Bonaventura Peeters I
Antwerp 1614 – 1652 Hoboken
A Dutch Man-of-War and Other Vessels on the Merwede and Dordrecht Beyond
Oil on panel 38.5 x 59 cm
Signed with initials lower right, on the piece of driftwood: ‘B. P.’
Private collection, United Kingdom
With Jan Muller, Ghent
A man-of-war under full sail fires a salute. There is a stiff breeze and the water is choppy. The river Merwede takes up the entire foreground and middle zone. The mighty canopy of billowing clouds imbues the sweeping panorama with a sense of atmospheric grandeur and the stale grey sky powerfully offsets the colourful flags of the vessels.
Bonaventura Peeters is the preeminent master of marine painting of seventeenth-century Flanders and his oeuvre connects the tonal phase with the classicizing of the latter half of the century. Peeters is known for storm scenes with a penchant for capricious and precarious intimidating rock formations rising up from the sea. One of his other specialities were harbour views, imaginary and identifiable ones, such as the present. Interestingly, as a Fleming he chose cities from the Southern as well as from the Northern Netherlands. His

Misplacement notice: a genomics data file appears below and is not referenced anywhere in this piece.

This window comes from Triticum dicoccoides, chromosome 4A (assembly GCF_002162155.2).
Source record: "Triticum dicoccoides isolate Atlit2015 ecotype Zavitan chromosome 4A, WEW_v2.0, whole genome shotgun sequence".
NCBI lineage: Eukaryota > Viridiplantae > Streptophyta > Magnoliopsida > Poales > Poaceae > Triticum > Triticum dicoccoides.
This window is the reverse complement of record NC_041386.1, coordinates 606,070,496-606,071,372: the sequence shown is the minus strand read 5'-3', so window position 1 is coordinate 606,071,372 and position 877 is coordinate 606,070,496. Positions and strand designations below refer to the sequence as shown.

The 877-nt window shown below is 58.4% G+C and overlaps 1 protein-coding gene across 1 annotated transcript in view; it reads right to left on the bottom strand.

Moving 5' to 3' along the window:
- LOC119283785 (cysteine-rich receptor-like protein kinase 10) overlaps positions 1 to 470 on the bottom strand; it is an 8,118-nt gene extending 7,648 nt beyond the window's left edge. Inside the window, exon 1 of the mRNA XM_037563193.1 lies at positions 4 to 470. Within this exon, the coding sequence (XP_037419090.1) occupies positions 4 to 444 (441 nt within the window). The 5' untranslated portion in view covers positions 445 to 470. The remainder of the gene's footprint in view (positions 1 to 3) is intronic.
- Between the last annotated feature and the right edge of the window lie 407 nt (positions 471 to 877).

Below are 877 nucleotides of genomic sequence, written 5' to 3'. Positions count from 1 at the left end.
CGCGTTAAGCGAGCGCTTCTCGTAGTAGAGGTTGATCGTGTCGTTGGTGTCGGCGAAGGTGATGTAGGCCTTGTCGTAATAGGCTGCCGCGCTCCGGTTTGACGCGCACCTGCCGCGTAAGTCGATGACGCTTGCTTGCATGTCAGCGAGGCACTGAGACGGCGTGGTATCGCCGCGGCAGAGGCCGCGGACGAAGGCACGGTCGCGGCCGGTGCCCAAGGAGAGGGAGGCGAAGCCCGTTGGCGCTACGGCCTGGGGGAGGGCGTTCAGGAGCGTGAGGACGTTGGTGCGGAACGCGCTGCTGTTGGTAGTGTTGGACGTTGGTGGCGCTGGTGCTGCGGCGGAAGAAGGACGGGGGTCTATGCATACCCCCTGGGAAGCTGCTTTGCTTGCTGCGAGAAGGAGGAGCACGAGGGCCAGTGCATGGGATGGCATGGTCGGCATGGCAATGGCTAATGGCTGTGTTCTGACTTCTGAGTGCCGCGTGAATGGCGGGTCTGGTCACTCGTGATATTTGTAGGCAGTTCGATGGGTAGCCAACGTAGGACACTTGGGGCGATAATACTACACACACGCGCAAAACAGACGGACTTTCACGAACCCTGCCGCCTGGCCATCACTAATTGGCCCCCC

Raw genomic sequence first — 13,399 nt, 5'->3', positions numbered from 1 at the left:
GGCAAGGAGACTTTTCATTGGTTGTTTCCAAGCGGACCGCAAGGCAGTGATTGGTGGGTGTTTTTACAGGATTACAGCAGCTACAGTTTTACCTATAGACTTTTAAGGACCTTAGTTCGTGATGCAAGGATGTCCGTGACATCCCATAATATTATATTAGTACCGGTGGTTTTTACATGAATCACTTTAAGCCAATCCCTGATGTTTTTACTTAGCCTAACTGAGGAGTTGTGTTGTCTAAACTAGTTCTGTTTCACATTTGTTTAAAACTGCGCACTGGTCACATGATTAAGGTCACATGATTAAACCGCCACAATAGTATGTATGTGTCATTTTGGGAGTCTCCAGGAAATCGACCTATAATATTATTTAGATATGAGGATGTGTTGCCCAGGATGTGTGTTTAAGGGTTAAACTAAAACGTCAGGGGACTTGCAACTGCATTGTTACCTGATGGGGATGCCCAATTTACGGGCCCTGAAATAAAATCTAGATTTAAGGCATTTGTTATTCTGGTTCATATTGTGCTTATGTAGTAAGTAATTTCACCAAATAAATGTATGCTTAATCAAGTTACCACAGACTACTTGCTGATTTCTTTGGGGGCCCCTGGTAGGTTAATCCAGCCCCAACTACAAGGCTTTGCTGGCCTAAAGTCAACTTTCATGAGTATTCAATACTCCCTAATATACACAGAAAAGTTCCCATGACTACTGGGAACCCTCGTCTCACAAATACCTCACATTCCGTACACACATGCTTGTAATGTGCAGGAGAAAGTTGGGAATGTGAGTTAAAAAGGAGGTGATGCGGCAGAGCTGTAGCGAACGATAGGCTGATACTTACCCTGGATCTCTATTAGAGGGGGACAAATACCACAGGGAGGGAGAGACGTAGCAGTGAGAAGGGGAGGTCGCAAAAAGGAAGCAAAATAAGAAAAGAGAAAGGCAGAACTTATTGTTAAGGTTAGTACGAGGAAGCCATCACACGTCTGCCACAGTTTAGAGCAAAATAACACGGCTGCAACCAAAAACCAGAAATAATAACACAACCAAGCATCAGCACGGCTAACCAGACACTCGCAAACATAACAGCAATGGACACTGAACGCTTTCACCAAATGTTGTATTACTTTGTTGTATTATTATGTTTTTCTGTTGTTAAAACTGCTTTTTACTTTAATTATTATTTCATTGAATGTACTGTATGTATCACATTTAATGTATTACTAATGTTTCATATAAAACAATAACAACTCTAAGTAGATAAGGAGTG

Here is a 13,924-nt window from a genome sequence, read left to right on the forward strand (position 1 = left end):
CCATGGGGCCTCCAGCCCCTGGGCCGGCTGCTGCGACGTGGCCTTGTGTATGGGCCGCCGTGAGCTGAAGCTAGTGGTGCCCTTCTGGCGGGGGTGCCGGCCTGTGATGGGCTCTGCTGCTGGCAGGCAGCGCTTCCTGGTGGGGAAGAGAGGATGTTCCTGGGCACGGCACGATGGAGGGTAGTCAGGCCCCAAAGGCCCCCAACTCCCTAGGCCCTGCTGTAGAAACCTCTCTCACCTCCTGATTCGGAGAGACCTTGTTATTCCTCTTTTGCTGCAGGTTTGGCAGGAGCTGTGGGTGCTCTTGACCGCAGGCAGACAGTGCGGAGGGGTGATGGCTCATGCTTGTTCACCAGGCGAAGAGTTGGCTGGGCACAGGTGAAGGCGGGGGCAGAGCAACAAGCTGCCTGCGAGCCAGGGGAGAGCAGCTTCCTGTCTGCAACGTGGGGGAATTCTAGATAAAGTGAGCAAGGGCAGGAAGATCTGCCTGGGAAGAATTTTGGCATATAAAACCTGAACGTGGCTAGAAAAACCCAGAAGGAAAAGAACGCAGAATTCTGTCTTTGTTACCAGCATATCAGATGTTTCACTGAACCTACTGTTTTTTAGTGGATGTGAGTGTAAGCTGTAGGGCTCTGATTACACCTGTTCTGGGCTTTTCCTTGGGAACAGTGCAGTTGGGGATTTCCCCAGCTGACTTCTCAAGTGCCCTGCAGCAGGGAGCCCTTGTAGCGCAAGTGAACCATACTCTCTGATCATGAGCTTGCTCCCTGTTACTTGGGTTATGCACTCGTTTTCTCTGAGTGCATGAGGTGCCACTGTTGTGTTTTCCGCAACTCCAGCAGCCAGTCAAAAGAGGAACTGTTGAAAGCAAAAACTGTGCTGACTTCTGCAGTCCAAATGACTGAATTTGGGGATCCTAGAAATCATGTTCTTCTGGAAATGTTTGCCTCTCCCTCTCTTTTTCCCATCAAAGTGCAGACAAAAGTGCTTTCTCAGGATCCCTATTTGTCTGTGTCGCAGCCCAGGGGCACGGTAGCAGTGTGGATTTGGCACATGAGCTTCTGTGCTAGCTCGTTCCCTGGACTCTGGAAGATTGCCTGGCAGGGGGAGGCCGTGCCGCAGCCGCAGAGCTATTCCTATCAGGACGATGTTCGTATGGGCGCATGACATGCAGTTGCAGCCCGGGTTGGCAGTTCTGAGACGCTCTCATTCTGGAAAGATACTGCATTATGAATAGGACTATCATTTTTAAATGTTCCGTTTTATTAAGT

His horizon even stretched to foreign harbours such as Copenhagen, Stockholm and more southern locations, including Monte Felix in the Canary Islands. Largely based in Antwerp, these evocations no doubt largely depend on the use of prints and other visual sources. Peeters who seems to have suffered from a poor health will not have travelled extensively.
Bonaventura Peeters I was born into a family of artists; two of his brothers and a sister also became painters. Bonaventura is listed as a master in the Antwerp guild of St Luke for the first time in 1634/35 but his earliest dated picture is of 1632. He remained in Antwerp until circa 1650, when he moved to Hoboken, where he died on 25 July 1652 a bachelor.